Being an Industrial Designer, or just an all-round car geek, I have an avid interest in the (sometimes) secret design history behind the cars I've owned. I guess most of us assume our cars, no matter how 'classic' or full of character they may be, have been designed by a faceless committee or Engineering Department. Increasingly, this is the case, but more often than you'd expect, there's an interesting design story behind our cars.
The Bond Equipe GT is a good example.
The rare Invisi-Bond Equipe!
Bond introduced the 4-cylinder Equipe to its range in 1963, based on a Triumph Herald, as an addition to it's range of oddball 3-wheeler Minicar's. The car was a rather humble, if stylish little machine, designed to fill a budget fastback market niche. It continued to improve over the years, but the release of Triumph's 6-cylinder Herald variant, the Triumph Vitesse, gave Bond the chance to lift the profile of their range with a more luxurious grand turismo. So Bond called in designer Trevor Fiore.
Fiore's claims to fame were few at this stage, although he was well publicised due to his new TVR Trident concept (a car that went on to become the Trident Clipper). Bond were keen on this concept and called in Fiore to adapt the design to the Vitesse's chassis and scuttle. Frustratingly, the results seemed not to anyone's satisfaction - Fiore departed, leaving Bond draftsman (or draughtsman, if you prefer) Alan Pounder to join all the pieces together.
The Trident Clipper - never mind the gate, just look at the size of those tyres!
Alan Pounder may have felt his role in the company somewhat diminished, as he's constantly referred to as their 'draftsman' (actually officially Chief Design and Development Engineer), despite his styling, engineering, prototyping and testing roles - Nick Wotherspoon's book features a great picture of him testing an early Bond 'jetski' wearing a gnarly cable knit sweater! Fiore went on to productionize the Trident in 1967, plus styling Elva's Elva-BMW GT160 (1968), the magnificent Monteverdi Hai (1969), and the insane Citroen Karin (1980), before vanishing off the scene completely.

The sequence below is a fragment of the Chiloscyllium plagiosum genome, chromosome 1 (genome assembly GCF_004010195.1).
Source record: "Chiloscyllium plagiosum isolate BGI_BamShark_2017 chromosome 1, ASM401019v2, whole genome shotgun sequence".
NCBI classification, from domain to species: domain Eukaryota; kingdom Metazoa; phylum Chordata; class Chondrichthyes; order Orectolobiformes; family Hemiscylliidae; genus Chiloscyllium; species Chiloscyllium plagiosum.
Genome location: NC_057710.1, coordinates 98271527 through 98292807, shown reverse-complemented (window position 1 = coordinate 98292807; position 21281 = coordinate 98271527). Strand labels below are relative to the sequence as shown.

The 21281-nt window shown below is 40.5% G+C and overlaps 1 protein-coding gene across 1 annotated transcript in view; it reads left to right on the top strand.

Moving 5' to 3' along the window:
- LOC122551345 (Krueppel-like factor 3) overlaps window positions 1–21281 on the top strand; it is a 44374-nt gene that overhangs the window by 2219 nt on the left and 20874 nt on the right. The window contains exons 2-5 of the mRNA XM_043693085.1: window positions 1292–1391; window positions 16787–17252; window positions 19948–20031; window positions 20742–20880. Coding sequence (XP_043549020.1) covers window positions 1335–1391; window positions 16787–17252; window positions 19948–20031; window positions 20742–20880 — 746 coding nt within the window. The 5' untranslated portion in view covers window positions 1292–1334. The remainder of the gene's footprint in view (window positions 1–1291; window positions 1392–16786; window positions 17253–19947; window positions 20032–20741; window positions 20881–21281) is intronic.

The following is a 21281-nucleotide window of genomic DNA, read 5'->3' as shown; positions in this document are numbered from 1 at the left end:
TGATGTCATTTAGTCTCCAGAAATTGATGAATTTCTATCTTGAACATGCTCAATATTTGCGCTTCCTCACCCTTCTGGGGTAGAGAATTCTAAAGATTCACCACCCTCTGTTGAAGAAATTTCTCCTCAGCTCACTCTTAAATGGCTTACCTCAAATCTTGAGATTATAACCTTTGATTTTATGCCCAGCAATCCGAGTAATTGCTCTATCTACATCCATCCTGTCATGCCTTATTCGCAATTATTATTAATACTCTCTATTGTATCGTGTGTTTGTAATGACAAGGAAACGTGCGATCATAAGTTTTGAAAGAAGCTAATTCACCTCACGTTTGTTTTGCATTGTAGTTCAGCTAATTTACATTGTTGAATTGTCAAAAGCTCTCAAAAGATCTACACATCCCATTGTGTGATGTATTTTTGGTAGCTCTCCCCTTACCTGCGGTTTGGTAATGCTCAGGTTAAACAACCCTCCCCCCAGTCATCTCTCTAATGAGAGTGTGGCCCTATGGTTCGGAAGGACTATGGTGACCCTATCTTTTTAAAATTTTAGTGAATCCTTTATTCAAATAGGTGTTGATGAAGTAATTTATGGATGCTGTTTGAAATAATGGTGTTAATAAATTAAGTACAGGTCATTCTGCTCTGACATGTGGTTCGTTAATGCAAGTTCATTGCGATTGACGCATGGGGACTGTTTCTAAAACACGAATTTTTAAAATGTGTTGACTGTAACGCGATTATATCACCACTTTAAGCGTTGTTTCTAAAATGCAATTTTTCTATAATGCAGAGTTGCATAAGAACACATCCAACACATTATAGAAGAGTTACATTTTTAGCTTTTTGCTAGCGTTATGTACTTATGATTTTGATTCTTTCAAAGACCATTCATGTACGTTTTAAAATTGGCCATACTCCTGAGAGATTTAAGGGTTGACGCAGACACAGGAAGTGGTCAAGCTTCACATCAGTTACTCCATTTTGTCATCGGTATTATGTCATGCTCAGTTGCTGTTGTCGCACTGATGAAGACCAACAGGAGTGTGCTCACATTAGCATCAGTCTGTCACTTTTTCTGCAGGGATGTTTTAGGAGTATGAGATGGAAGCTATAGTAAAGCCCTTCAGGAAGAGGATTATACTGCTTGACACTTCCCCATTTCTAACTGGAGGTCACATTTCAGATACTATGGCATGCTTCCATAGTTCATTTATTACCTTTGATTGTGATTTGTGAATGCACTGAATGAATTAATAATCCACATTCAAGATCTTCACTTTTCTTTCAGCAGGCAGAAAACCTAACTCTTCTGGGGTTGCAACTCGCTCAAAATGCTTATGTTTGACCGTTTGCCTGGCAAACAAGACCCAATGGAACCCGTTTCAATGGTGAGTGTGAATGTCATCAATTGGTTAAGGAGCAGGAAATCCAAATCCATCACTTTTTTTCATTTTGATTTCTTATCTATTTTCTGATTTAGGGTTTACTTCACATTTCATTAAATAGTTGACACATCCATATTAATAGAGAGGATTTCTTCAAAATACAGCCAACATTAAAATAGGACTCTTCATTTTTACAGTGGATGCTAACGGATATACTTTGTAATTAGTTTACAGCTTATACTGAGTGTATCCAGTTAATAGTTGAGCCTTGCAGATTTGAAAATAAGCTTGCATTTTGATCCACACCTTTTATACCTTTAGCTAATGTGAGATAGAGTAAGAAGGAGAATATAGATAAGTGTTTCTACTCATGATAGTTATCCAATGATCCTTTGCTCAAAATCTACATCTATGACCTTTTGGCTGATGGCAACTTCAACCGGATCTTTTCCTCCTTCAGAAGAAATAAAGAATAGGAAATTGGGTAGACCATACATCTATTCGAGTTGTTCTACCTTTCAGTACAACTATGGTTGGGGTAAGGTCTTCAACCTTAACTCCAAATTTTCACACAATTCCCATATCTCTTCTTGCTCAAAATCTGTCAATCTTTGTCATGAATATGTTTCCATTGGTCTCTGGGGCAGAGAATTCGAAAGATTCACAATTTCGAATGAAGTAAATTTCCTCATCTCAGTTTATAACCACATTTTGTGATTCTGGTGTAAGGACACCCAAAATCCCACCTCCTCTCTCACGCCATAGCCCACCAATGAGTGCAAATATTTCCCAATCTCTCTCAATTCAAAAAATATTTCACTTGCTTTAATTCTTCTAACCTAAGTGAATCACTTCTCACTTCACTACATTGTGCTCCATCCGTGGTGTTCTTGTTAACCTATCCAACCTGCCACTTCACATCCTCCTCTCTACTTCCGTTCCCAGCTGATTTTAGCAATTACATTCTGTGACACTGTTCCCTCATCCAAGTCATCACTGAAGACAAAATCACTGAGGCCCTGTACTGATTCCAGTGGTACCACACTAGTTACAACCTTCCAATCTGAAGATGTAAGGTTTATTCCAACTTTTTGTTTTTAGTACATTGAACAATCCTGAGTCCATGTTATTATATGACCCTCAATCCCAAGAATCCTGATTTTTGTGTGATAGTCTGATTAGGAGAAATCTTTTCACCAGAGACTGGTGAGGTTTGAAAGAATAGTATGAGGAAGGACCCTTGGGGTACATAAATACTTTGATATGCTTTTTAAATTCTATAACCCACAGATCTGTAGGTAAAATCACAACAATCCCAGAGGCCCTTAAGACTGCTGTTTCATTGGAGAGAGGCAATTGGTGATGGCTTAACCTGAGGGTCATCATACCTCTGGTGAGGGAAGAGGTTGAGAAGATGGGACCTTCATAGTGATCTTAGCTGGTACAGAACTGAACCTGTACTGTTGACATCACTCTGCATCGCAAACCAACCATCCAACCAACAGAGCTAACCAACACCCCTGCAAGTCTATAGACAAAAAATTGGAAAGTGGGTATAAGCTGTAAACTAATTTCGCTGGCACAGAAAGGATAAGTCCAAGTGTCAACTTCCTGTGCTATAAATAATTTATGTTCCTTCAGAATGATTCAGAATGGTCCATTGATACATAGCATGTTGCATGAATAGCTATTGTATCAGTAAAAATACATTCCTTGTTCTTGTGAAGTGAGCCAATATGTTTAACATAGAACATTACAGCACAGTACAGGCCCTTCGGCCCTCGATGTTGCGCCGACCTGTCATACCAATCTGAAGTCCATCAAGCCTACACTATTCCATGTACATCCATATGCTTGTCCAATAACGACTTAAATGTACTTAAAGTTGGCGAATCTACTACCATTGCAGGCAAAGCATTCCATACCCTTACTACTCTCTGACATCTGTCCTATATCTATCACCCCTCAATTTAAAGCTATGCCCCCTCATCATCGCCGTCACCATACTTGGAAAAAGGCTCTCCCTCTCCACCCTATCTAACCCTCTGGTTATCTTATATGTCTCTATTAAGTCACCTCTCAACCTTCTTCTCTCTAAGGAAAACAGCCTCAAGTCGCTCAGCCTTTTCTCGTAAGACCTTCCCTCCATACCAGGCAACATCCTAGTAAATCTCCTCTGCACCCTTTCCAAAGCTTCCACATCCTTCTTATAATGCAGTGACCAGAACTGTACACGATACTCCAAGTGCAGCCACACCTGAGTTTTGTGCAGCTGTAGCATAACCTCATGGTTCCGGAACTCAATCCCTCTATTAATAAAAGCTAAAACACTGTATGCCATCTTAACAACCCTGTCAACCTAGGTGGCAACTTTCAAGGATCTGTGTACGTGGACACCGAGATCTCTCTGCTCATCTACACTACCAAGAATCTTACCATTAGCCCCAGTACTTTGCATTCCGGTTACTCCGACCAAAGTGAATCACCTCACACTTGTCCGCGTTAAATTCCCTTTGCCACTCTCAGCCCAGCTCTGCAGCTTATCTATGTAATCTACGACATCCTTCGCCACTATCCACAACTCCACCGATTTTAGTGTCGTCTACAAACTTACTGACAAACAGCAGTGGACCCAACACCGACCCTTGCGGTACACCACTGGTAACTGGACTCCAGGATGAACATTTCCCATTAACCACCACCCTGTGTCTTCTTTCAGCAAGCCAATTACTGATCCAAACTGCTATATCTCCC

The result of Pounder's adaptation the Equipe...well...kinda looks like a TVR Trident stuck to a Vitesse, I'm afraid, but a unique and not unattractive end result. It was favourably received on release in mid-1967, being discontinued in 1970 when Bond Cars was purchased and wound down by Reliant (a British competitor, who purchased Bond about 12 months earlier). It featured a fibreglass/steel construction (so can rust as well as crack) and suffered from all the same afflictions as a Herald/Vitesse (yes, that perilous swing axle rear end). Unique design features were gutter-free windows (for early models, they gave up eventually) and an incorporated aerial (glasses into the rear R/H 'C' pillar).
Bond had one last hurrah, when Reliant released Tom Karen's iconic 3-wheeler, the Bond Bug (1970 - 1974). Although it was Reliant conceived (and powered), still not a bad way to go.
Behold, the Bug! Some of our friends up North don't like these babies getting out of the Kingdom, but I'll import a Bug here one day (just don't tell the missus). PS: Let me know if this is your car - any copyright infringement is absolutely unintentional!
As an aside, Bond Minicar's were imported into Australia for a short period in the early 1950's. Several 4-cylinder Equipe's are in the country, plus at least 2 Bond Bugs - if there are any more 6-cylinder Equipes, I'd love to know!
So, there you have it, the design history of the Bond Equipe GT in a nutshell.